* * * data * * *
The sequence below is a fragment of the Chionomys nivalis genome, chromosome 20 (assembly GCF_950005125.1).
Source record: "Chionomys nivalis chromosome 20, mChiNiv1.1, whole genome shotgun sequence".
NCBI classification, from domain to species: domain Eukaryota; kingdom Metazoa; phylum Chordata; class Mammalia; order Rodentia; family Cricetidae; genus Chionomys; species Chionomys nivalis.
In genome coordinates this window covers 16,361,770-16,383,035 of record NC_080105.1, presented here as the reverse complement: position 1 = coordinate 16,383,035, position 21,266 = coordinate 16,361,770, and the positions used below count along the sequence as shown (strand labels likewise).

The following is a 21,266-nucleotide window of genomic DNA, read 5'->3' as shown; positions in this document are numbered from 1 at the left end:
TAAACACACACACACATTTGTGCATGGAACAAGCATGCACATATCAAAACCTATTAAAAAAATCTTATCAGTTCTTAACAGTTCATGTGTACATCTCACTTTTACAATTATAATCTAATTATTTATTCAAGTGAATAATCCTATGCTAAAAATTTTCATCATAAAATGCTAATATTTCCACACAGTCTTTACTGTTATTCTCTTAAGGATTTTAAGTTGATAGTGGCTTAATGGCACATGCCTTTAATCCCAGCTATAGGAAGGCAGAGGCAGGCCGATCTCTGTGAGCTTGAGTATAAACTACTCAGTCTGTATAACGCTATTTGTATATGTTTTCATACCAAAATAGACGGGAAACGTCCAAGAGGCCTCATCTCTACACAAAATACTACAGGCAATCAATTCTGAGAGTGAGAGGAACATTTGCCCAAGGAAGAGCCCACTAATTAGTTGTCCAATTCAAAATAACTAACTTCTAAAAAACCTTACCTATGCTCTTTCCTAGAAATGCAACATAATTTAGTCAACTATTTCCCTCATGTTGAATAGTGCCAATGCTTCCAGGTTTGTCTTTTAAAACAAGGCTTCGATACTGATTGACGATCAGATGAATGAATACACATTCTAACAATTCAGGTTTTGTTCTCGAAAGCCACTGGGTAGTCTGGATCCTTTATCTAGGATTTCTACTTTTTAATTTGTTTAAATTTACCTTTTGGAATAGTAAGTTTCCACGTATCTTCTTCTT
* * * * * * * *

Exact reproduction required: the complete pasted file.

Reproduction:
The sequence below is a fragment of the Chionomys nivalis genome, chromosome 20 (assembly GCF_950005125.1).
Source record: "Chionomys nivalis chromosome 20, mChiNiv1.1, whole genome shotgun sequence".
NCBI classification, from domain to species: domain Eukaryota; kingdom Metazoa; phylum Chordata; class Mammalia; order Rodentia; family Cricetidae; genus Chionomys; species Chionomys nivalis.
In genome coordinates this window covers 16,361,770-16,383,035 of record NC_080105.1, presented here as the reverse complement: position 1 = coordinate 16,383,035, position 21,266 = coordinate 16,361,770, and the positions used below count along the sequence as shown (strand labels likewise).

The following is a 21,266-nucleotide window of genomic DNA, read 5'->3' as shown; positions in this document are numbered from 1 at the left end:
TAAACACACACACACATTTGTGCATGGAACAAGCATGCACATATCAAAACCTATTAAAAAAATCTTATCAGTTCTTAACAGTTCATGTGTACATCTCACTTTTACAATTATAATCTAATTATTTATTCAAGTGAATAATCCTATGCTAAAAATTTTCATCATAAAATGCTAATATTTCCACACAGTCTTTACTGTTATTCTCTTAAGGATTTTAAGTTGATAGTGGCTTAATGGCACATGCCTTTAATCCCAGCTATAGGAAGGCAGAGGCAGGCCGATCTCTGTGAGCTTGAGTATAAACTACTCAGTCTGTATAACGCTATTTGTATATGTTTTCATACCAAAATAGACGGGAAACGTCCAAGAGGCCTCATCTCTACACAAAATACTACAGGCAATCAATTCTGAGAGTGAGAGGAACATTTGCCCAAGGAAGAGCCCACTAATTAGTTGTCCAATTCAAAATAACTAACTTCTAAAAAACCTTACCTATGCTCTTTCCTAGAAATGCAACATAATTTAGTCAACTATTTCCCTCATGTTGAATAGTGCCAATGCTTCCAGGTTTGTCTTTTAAAACAAGGCTTCGATACTGATTGACGATCAGATGAATGAATACACATTCTAACAATTCAGGTTTTGTTCTCGAAAGCCACTGGGTAGTCTGGATCCTTTATCTAGGATTTCTACTTTTTAATTTGTTTAAATTTACCTTTTGGAATAGTAAGTTTCCACGTATCTTCTTCTT